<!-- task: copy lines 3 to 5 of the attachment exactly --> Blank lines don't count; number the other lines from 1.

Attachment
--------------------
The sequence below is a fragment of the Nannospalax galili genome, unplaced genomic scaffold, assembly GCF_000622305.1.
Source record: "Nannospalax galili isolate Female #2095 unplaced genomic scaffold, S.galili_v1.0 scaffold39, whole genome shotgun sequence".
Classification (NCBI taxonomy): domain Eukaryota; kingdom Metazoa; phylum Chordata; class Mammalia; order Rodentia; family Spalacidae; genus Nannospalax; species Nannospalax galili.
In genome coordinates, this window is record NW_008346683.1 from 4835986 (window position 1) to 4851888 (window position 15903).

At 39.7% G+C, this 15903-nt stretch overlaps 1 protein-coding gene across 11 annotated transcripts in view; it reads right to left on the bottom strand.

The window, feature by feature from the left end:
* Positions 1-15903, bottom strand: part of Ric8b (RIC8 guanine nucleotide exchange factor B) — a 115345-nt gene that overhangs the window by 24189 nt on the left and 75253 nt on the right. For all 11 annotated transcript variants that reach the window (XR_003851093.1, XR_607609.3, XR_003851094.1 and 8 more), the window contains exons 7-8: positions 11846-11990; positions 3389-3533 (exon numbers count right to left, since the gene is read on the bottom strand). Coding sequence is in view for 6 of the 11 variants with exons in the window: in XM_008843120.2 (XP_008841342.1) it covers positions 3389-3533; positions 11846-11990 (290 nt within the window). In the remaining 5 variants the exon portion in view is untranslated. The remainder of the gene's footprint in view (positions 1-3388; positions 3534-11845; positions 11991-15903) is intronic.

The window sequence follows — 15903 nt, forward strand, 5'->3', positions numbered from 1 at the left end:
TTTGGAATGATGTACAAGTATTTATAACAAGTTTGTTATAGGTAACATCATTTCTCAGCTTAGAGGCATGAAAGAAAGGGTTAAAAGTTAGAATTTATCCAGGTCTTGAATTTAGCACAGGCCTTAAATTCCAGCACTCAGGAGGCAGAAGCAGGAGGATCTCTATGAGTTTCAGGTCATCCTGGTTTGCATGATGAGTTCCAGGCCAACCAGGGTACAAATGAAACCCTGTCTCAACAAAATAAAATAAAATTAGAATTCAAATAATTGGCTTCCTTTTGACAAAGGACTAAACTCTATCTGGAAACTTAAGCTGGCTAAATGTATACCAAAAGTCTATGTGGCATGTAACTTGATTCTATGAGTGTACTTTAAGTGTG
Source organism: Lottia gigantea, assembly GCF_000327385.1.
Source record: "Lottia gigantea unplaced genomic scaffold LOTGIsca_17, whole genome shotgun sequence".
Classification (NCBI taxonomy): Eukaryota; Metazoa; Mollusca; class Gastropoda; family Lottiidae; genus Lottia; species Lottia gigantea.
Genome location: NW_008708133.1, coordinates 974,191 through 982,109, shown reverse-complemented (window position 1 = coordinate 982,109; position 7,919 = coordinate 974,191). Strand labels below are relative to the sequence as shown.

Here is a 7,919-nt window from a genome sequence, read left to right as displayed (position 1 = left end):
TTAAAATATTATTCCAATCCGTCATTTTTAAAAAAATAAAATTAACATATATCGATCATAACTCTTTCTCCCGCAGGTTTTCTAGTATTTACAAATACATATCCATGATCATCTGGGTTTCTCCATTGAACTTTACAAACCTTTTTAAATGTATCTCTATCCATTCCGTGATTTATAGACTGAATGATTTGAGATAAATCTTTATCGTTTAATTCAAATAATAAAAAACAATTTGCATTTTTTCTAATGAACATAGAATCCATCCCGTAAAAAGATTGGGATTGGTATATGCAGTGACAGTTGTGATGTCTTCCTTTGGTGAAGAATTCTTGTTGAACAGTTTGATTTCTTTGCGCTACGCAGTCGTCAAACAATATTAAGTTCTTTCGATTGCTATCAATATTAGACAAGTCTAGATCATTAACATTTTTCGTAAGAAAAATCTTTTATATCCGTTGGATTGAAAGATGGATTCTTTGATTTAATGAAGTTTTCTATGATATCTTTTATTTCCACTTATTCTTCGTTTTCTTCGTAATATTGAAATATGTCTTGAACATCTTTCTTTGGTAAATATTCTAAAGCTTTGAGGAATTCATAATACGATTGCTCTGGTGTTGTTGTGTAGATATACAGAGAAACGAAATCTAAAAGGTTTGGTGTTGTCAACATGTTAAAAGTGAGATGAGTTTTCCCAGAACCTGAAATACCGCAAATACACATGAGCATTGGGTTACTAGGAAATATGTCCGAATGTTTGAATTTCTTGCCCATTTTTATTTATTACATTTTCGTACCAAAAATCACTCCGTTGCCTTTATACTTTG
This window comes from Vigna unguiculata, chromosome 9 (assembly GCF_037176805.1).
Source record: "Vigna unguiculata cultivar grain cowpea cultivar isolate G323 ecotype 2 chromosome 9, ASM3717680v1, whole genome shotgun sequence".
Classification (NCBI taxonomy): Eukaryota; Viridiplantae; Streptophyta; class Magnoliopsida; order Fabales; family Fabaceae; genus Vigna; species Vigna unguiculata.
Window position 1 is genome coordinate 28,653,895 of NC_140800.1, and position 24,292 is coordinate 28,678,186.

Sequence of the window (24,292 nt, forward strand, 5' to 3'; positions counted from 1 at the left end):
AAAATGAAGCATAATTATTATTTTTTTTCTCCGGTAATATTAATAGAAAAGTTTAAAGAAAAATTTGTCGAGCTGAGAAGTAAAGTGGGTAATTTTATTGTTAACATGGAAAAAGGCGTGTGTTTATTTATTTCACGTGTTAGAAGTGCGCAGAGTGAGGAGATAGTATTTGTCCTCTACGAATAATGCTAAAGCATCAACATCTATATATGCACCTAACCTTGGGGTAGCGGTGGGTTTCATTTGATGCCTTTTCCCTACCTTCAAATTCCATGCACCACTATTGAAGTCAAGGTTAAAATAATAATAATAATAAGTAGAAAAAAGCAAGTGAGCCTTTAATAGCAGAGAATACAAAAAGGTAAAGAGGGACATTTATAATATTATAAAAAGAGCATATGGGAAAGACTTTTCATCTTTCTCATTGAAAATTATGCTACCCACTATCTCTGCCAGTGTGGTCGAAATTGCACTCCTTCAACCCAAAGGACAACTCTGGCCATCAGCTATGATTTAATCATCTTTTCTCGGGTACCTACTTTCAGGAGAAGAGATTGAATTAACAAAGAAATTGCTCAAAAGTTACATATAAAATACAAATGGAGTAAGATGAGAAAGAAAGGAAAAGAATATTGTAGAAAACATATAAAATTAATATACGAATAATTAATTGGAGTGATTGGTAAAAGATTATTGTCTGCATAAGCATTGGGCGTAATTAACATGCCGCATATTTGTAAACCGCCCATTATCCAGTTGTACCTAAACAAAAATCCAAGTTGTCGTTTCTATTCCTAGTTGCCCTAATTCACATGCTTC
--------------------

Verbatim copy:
Classification (NCBI taxonomy): domain Eukaryota; kingdom Metazoa; phylum Chordata; class Mammalia; order Rodentia; family Spalacidae; genus Nannospalax; species Nannospalax galili.
In genome coordinates, this window is record NW_008346683.1 from 4835986 (window position 1) to 4851888 (window position 15903).

At 39.7% G+C, this 15903-nt stretch overlaps 1 protein-coding gene across 11 annotated transcripts in view; it reads right to left on the bottom strand.